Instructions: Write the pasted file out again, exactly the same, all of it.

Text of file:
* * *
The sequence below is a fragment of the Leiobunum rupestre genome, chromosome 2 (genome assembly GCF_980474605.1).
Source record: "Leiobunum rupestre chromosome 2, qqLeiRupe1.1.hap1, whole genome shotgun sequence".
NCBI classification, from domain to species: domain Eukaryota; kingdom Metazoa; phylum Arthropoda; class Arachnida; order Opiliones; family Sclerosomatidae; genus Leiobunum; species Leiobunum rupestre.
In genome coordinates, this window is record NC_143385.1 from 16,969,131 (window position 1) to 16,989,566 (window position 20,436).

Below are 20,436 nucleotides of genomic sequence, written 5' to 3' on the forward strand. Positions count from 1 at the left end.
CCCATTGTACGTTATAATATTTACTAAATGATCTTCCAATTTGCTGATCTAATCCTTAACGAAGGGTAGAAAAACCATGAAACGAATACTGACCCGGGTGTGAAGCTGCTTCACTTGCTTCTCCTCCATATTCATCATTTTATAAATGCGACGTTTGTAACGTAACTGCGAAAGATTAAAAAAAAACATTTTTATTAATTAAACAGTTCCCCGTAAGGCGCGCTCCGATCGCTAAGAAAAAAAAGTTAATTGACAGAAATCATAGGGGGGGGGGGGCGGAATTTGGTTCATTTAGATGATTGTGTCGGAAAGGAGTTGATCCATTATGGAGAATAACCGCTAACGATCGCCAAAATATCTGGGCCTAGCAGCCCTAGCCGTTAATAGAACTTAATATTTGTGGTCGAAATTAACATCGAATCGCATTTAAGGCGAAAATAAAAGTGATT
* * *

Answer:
The sequence below is a fragment of the Leiobunum rupestre genome, chromosome 2 (genome assembly GCF_980474605.1).
Source record: "Leiobunum rupestre chromosome 2, qqLeiRupe1.1.hap1, whole genome shotgun sequence".
NCBI classification, from domain to species: domain Eukaryota; kingdom Metazoa; phylum Arthropoda; class Arachnida; order Opiliones; family Sclerosomatidae; genus Leiobunum; species Leiobunum rupestre.
In genome coordinates, this window is record NC_143385.1 from 16,969,131 (window position 1) to 16,989,566 (window position 20,436).

Below are 20,436 nucleotides of genomic sequence, written 5' to 3' on the forward strand. Positions count from 1 at the left end.
CCCATTGTACGTTATAATATTTACTAAATGATCTTCCAATTTGCTGATCTAATCCTTAACGAAGGGTAGAAAAACCATGAAACGAATACTGACCCGGGTGTGAAGCTGCTTCACTTGCTTCTCCTCCATATTCATCATTTTATAAATGCGACGTTTGTAACGTAACTGCGAAAGATTAAAAAAAAACATTTTTATTAATTAAACAGTTCCCCGTAAGGCGCGCTCCGATCGCTAAGAAAAAAAAGTTAATTGACAGAAATCATAGGGGGGGGGGGGCGGAATTTGGTTCATTTAGATGATTGTGTCGGAAAGGAGTTGATCCATTATGGAGAATAACCGCTAACGATCGCCAAAATATCTGGGCCTAGCAGCCCTAGCCGTTAATAGAACTTAATATTTGTGGTCGAAATTAACATCGAATCGCATTTAAGGCGAAAATAAAAGTGATT